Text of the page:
Around the same time there was a new standoff at Preah Vihear, a reminder that it’s not all tense and gloomy between Thailand and Cambodia. Researchers working on the Living Angkor Road project are helping young Thais and Cambodians celebrate their shared history and culture by revealing their findings on a local level. The is a cross-country project to chart the ancient highway between Angkor in Cambodia and Phimai in Thailand. Archaeology is a pretty powerful political tool to fuel nationalistic senses, but it can also an equally powerful tool to promote friendship by highlighting similarities and exchanges between cultures as well.
Project on Thai-Cambodian border bridges cultural ties through learning about a shared history
Bangkok Post, 24 March 2009
The emphasis on wars and territorial conflicts in national histories has pitched neighbouring countries against one another and fuelled ultra-nationalism. Thailand and Cambodia are no exception. But a group of Thai-Cambodian academics believe they can help turn it around through a new kind of history classroom.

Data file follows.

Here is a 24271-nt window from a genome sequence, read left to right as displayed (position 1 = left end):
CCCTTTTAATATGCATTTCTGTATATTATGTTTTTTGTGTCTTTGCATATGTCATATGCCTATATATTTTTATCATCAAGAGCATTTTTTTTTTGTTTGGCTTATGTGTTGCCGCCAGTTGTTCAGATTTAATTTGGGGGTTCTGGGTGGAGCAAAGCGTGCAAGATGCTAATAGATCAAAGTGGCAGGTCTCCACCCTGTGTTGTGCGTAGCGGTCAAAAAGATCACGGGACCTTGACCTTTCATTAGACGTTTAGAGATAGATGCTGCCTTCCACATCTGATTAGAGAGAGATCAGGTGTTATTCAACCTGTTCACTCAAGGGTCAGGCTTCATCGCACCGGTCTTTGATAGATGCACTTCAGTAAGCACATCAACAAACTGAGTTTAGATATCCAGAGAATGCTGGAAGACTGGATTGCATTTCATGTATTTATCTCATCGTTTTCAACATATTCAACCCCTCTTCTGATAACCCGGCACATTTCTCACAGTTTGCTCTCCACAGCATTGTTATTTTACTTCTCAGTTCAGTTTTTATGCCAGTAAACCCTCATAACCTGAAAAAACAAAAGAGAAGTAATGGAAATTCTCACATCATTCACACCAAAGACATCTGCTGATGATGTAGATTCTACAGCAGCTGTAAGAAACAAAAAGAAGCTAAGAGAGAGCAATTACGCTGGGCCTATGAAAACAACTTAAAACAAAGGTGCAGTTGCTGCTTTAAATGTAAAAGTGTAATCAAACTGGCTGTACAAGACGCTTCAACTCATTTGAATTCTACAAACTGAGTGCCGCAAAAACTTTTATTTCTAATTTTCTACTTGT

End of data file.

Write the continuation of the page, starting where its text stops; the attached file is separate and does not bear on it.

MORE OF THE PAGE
A group of students from Thailand and Cambodia had a taste of it recently when they met at Buri Ram province to learn how to use the neutral tools of modern science and equipment to help them appreciate their common ancestral roots.
Their two main classrooms were at Phanom Rung Historical Park and Ban Kruat. At Phanom Rung, the students learned together that the religious structures were built based on the sun’s position, which originally penetrated its rays through all 15 doorways of the temple on equinox days, both at sunrise and sunset.